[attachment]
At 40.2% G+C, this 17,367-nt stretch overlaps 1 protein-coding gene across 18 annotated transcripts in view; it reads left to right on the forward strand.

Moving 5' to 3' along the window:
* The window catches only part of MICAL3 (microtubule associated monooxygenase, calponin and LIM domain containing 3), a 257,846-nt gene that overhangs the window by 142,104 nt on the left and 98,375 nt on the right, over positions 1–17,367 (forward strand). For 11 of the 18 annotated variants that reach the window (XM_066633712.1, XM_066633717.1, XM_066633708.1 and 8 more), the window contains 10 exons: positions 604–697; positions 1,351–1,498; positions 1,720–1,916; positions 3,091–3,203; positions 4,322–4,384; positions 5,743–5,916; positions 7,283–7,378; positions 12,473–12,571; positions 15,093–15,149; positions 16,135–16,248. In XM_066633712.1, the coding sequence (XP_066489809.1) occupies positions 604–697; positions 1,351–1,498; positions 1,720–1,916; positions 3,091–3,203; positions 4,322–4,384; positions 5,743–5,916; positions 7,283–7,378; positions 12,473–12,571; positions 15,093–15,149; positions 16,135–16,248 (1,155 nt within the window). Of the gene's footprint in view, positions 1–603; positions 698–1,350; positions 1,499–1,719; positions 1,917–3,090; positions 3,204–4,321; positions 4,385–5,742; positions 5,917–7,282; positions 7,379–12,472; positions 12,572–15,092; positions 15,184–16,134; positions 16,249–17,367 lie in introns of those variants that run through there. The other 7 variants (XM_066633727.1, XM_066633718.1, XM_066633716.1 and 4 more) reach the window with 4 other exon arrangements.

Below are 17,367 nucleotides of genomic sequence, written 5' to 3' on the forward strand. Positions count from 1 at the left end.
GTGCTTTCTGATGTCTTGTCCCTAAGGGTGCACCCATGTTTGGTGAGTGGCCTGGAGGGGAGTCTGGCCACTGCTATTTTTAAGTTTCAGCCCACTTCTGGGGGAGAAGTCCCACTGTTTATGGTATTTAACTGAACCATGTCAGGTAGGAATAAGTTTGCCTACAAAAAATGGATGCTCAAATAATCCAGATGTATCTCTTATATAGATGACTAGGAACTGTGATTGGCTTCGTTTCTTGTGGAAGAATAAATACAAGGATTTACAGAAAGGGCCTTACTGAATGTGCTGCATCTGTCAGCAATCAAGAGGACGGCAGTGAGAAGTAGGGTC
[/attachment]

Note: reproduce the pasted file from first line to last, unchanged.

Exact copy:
At 40.2% G+C, this 17,367-nt stretch overlaps 1 protein-coding gene across 18 annotated transcripts in view; it reads left to right on the forward strand.

Moving 5' to 3' along the window:
* The window catches only part of MICAL3 (microtubule associated monooxygenase, calponin and LIM domain containing 3), a 257,846-nt gene that overhangs the window by 142,104 nt on the left and 98,375 nt on the right, over positions 1–17,367 (forward strand). For 11 of the 18 annotated variants that reach the window (XM_066633712.1, XM_066633717.1, XM_066633708.1 and 8 more), the window contains 10 exons: positions 604–697; positions 1,351–1,498; positions 1,720–1,916; positions 3,091–3,203; positions 4,322–4,384; positions 5,743–5,916; positions 7,283–7,378; positions 12,473–12,571; positions 15,093–15,149; positions 16,135–16,248. In XM_066633712.1, the coding sequence (XP_066489809.1) occupies positions 604–697; positions 1,351–1,498; positions 1,720–1,916; positions 3,091–3,203; positions 4,322–4,384; positions 5,743–5,916; positions 7,283–7,378; positions 12,473–12,571; positions 15,093–15,149; positions 16,135–16,248 (1,155 nt within the window). Of the gene's footprint in view, positions 1–603; positions 698–1,350; positions 1,499–1,719; positions 1,917–3,090; positions 3,204–4,321; positions 4,385–5,742; positions 5,917–7,282; positions 7,379–12,472; positions 12,572–15,092; positions 15,184–16,134; positions 16,249–17,367 lie in introns of those variants that run through there. The other 7 variants (XM_066633727.1, XM_066633718.1, XM_066633716.1 and 4 more) reach the window with 4 other exon arrangements.

Below are 17,367 nucleotides of genomic sequence, written 5' to 3' on the forward strand. Positions count from 1 at the left end.
GTGCTTTCTGATGTCTTGTCCCTAAGGGTGCACCCATGTTTGGTGAGTGGCCTGGAGGGGAGTCTGGCCACTGCTATTTTTAAGTTTCAGCCCACTTCTGGGGGAGAAGTCCCACTGTTTATGGTATTTAACTGAACCATGTCAGGTAGGAATAAGTTTGCCTACAAAAAATGGATGCTCAAATAATCCAGATGTATCTCTTATATAGATGACTAGGAACTGTGATTGGCTTCGTTTCTTGTGGAAGAATAAATACAAGGATTTACAGAAAGGGCCTTACTGAATGTGCTGCATCTGTCAGCAATCAAGAGGACGGCAGTGAGAAGTAGGGTC